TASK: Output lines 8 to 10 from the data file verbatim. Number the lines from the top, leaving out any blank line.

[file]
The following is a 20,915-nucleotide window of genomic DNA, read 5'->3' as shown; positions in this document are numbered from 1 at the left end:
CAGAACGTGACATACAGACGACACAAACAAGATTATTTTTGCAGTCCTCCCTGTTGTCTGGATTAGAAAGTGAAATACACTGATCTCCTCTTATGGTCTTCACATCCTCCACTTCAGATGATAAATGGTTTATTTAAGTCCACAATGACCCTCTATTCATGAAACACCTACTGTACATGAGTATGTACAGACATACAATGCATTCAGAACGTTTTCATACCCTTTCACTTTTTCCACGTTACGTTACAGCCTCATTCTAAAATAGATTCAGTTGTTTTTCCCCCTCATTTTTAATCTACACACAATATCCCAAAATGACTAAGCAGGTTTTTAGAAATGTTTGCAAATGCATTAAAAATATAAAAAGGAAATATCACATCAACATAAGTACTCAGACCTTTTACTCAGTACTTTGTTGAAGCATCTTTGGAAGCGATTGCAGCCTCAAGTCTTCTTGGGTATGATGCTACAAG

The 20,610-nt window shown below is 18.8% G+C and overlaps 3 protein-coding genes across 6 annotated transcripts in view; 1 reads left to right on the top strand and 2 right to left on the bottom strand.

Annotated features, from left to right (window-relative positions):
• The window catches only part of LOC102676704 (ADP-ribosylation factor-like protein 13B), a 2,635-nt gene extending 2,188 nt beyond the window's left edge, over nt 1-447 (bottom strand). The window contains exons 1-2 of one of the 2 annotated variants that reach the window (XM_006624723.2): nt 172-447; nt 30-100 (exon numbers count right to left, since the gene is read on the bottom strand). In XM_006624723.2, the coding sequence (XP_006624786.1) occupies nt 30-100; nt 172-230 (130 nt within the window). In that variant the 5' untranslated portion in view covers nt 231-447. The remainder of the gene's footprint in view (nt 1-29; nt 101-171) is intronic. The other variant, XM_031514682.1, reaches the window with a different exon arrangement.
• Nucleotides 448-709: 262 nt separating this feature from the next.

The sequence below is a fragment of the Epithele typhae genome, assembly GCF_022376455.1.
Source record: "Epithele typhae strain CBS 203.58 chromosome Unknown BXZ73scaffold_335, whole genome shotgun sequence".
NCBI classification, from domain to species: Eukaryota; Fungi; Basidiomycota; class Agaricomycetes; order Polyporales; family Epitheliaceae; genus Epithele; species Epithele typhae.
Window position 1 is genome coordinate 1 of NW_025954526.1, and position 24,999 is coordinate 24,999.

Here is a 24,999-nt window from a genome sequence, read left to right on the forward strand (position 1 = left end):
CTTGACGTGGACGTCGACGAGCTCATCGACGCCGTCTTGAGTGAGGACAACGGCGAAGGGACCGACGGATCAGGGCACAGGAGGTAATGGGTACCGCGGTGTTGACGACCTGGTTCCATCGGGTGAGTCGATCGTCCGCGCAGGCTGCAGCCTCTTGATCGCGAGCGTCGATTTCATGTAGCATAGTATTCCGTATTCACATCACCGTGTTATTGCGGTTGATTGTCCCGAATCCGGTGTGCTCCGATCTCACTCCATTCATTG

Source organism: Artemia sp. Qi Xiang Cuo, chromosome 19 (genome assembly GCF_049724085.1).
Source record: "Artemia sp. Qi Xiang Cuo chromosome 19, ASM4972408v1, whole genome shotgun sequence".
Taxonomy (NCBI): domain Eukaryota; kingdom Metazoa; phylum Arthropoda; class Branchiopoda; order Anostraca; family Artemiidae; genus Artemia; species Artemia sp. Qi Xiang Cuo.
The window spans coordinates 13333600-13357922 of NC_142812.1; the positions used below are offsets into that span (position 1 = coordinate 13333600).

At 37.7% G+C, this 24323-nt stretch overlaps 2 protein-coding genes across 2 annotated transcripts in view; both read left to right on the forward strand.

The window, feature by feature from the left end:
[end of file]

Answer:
Source record: "Epithele typhae strain CBS 203.58 chromosome Unknown BXZ73scaffold_335, whole genome shotgun sequence".
NCBI classification, from domain to species: Eukaryota; Fungi; Basidiomycota; class Agaricomycetes; order Polyporales; family Epitheliaceae; genus Epithele; species Epithele typhae.
Window position 1 is genome coordinate 1 of NW_025954526.1, and position 24,999 is coordinate 24,999.